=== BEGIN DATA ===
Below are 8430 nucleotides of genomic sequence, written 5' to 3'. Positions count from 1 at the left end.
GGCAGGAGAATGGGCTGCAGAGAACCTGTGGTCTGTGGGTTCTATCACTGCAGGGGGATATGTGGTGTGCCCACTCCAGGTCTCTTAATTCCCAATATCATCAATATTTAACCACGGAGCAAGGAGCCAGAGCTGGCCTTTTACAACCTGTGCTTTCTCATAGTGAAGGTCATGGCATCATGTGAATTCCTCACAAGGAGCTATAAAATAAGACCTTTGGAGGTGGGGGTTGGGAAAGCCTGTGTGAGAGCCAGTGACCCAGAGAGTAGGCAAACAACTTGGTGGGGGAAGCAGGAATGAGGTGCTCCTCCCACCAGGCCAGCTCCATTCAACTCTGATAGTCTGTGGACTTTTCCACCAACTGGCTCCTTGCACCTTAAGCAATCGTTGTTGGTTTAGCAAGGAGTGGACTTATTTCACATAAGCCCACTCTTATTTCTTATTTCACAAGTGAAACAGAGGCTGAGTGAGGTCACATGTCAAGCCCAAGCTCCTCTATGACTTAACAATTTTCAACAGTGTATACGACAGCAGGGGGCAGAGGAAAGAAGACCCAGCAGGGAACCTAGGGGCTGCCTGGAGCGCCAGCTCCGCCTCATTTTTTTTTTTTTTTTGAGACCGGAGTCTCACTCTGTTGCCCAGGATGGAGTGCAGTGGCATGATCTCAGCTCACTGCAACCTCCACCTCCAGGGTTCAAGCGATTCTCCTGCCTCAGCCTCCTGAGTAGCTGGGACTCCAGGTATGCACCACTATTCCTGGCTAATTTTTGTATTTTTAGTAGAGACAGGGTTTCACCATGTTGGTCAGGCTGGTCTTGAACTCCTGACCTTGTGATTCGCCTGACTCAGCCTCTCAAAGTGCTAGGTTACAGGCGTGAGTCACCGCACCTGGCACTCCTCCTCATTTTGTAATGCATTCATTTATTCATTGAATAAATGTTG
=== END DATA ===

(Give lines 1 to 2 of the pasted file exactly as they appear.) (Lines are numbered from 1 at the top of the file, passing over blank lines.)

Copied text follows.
Below are 8430 nucleotides of genomic sequence, written 5' to 3'. Positions count from 1 at the left end.
GGCAGGAGAATGGGCTGCAGAGAACCTGTGGTCTGTGGGTTCTATCACTGCAGGGGGATATGTGGTGTGCCCACTCCAGGTCTCTTAATTCCCAATATCATCAATATTTAACCACGGAGCAAGGAGCCAGAGCTGGCCTTTTACAACCTGTGCTTTCTCATAGTGAAGGTCATGGCATCATGTGAATTCCTCACAAGGAGCTATAAAATAAGACCTTTGGAGGTGGGGGTTGGGAAAGCCTGTGTGAGAGCCAGTGACCCAGAGAGTAGGCAAACAACTTGGTGGGGGAAGCAGGAATGAGGTGCTCCTCCCACCAGGCCAGCTCCATTCAACTCTGATAGTCTGTGGACTTTTCCACCAACTGGCTCCTTGCACCTTAAGCAATCGTTGTTGGTTTAGCAAGGAGTGGACTTATTTCACATAAGCCCACTCTTATTTCTTATTTCACAAGTGAAACAGAGGCTGAGTGAGGTCACATGTCAAGCCCAAGCTCCTCTATGACTTAACAATTTTCAACAGTGTATACGACAGCAGGGGGCAGAGGAAAGAAGACCCAGCAGGGAACCTAGGGGCTGCCTGGAGCGCCAGCTCCGCCTCATTTTTTTTTTTTTTTTGAGACCGGAGTCTCACTCTGTTGCCCAGGATGGAGTGCAGTGGCATGATCTCAGCTCACTGCAACCTCCACCTCCAGGGTTCAAGCGATTCTCCTGCCTCAGCCTCCTGAGTAGCTGGGACTCCAGGTATGCACCACTATTCCTGGCTAATTTTTGTATTTTTAGTAGAGACAGGGTTTCACCATGTTGGTCAGGCTGGTCTTGAACTCCTGACCTTGTGATTCGCCTGACTCAGCCTCTCAAAGTGCTAGGTTACAGGCGTGAGTCACCGCACCTGGCACTCCTCCTCATTTTGTAATGCATTCATTTATTCATTGAATAAATGTTG